Of the three ways to expand output in manufacturing or processing— the enlargement of existing shops with the traditional work force, the “putting-out” system, or the use of machinery and other capital equipment—the first was used primarily to meet local demand. After 1790, the artisans enjoyed growing local markets and had access to local supplies of yarn, leather, and wood and easily obtained cloth and metal from importers of British products. Although they became somewhat more specialized, they expanded their output to make their suits, dresses, hats, furniture, tableware, copper, brass, and pewterware by employing more apprentices and journeymen who continued to work in the traditional manner with traditional tools. The same could be said for the makers of sails, ropes, and glassware, and rum, whiskey, and beer. In all these trades new machinery was not extensively developed or used before the 1840s. The enlarged shop was still a small personal enterprise. Work continued to be done in or near the home of the master who remained responsible for feeding and housing his apprentices and journeymen.

In the same way, the building and construction enterprises expanded to meet the growing demand by employing and training younger craftsmen.6 As the cities grew, master carpenters and builders often contracted to construct a series of houses at one time, and so kept a number of journeymen and apprentices at work under their direction.7 This was the case, too, in shipbuilding, where master shipwrights took charge of bringing together and supervising a group of skilled shipwrights, riggers, caulkers, and the like. Contractors, who took over the task of laying down and paving city streets, worked in much the same manner as those who were building turnpikes and canals. They were small local contractors using local labor. Normally an engineer or a city official supervised the work of these contractors. Their workers continued to use traditional tools and skills.

Where artisans, shipbuilders, and building contractors expanded their output to meet growing local demand by adding apprentices and journey- men to their work force, those producing for distant markets turned to putting-out work to be processed by workers in their homes, a method of production widely used in Europe. To produce the needed volume, an artisan or a merchant would purchase materials—yarn, leather, cloth, wood, or metal—deliver them to workers in their homes, pick up the completed article, and then arrange for its sale, either outright or, more often, on commission to merchants in the nearest major port or commercial center. In the 1790s, shoes, straw hats, lace, stockings, other clothing, woven cloth, chairs, clock cabinets, other furniture, cards for cleaning wool, and nails were produced through putting-out to households. Of these, shoes and chairs were the items made on the largest scale for distant markets.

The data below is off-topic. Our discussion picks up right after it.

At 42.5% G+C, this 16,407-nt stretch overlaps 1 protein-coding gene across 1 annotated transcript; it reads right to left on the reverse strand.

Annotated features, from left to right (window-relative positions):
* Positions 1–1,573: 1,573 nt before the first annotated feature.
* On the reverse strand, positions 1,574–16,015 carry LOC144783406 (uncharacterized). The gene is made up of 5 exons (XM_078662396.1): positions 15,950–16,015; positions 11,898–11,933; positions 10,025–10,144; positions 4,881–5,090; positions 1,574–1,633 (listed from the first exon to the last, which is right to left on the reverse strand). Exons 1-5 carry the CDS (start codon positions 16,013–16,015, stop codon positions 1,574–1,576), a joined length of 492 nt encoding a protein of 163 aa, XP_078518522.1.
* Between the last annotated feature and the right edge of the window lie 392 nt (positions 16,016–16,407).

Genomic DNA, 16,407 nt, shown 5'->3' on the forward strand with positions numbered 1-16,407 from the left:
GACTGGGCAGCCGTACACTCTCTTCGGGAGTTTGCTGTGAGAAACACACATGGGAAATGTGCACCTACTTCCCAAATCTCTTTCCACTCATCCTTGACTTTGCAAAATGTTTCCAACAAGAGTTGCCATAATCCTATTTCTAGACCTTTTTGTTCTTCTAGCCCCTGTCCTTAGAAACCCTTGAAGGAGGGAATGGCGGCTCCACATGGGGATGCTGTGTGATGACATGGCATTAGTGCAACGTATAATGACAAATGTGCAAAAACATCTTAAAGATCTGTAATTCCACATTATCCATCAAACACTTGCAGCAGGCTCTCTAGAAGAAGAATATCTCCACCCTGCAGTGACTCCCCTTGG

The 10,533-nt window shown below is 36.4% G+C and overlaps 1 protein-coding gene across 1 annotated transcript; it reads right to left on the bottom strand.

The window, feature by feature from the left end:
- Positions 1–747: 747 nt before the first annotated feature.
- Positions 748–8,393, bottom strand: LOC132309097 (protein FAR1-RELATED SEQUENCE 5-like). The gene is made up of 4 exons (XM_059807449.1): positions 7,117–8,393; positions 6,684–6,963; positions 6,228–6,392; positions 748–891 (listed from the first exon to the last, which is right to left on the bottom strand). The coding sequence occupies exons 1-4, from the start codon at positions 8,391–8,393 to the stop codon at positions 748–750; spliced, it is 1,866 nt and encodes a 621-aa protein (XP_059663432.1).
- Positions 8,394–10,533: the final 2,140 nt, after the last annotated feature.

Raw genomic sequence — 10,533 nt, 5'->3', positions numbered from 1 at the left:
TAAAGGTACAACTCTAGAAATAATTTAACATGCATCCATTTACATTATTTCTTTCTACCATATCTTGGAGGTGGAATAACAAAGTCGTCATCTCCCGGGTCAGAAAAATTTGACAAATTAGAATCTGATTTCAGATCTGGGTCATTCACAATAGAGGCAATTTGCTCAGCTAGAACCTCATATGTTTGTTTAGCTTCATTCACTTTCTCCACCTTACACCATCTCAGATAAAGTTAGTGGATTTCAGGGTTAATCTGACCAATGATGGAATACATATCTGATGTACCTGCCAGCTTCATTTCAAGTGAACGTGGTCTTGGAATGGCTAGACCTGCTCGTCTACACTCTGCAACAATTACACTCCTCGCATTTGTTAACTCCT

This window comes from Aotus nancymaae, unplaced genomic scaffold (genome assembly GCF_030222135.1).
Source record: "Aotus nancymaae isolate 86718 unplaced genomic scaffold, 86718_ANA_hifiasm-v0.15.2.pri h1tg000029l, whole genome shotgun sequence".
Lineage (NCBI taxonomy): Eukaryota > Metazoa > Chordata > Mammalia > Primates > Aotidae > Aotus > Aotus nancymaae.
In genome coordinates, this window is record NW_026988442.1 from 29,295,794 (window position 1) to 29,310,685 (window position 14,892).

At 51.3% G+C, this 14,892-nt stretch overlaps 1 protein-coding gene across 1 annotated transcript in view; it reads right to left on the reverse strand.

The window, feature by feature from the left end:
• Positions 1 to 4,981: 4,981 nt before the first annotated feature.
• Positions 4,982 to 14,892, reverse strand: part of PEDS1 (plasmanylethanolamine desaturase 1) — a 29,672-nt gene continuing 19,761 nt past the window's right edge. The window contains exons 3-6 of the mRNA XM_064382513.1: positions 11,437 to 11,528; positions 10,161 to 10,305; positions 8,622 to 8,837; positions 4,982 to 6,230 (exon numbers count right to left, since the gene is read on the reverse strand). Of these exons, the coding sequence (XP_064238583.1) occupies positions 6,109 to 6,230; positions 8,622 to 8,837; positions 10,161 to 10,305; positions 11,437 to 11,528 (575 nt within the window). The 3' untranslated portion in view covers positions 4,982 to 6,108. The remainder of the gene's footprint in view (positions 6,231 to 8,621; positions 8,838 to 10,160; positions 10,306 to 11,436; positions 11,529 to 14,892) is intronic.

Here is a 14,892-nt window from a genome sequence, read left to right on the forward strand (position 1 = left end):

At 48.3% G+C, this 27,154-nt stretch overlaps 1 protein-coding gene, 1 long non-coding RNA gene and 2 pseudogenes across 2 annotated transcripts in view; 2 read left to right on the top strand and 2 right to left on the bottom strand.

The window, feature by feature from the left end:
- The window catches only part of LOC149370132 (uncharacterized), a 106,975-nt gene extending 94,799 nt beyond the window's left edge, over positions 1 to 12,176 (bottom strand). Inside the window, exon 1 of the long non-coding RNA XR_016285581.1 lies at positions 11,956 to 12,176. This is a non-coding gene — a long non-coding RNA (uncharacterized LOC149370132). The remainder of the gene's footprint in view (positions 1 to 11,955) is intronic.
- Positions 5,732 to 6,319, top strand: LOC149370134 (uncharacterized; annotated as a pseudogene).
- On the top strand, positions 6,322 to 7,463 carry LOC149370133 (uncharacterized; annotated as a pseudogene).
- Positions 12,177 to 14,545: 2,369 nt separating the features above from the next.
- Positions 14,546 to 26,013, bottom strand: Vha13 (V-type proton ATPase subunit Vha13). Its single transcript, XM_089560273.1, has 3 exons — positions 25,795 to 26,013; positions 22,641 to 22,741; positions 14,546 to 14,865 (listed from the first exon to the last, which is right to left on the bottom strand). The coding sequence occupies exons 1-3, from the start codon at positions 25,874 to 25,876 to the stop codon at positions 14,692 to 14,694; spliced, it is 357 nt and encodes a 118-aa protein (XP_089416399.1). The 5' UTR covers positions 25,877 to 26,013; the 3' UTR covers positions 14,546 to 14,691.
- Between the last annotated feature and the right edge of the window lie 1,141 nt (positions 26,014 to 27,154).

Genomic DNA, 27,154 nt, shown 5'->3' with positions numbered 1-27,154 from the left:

The history of the shoe industry best illustrates how the putting-out system in the United States evolved to meet a growing demand.8 From the late eighteenth century until the 1840s, shoes for markets in the West Indies and then in the south and west were produced in homes or on farms. After the turn of the century, an increasing number of specialized workers received leather, thread, and other supplies from a merchant or a master “cordwainer.” The makers of shoes carried out their tasks in tiny shops attached to their homes (mostly farmsteads), known as “ten footers.” As the demand expanded in the 1820s, the entrepreneurs tried to supervise and coordinate production more effectively by setting up a “central shop.”9 There, the leather was cut into soles and the upper part of the shoes. The latter was sent out to out-workers. After the completed uppers came back to the shop, they and the soles were sent out to other workers, the “fitters,” who completed the shoe.

Under this system, shoemaking was all done by hand, at the individual’s own time and pace. “Up to the forties,” Blanche Hazard, the industry’s leading historian has written, “the shoemaker had used mainly [hand] tools, and just such as had been used for centuries . . . The domestic worker had enjoyed all the latitude that he needed or wished. He sowed his fields and cut his hay when he was ready. He locked up his ten footer and went fishing when he pleased, or sat in his kitchen reading when it was too cold to work in his little shop.”30 In the forties, improved metal machinery began to replace the older, traditional tools, and, in the fifties, the invention of steam-powered, relatively expensive shoe-making machines brought the factory form of production to the shoe industry and quickly brought to an end the putting-out system.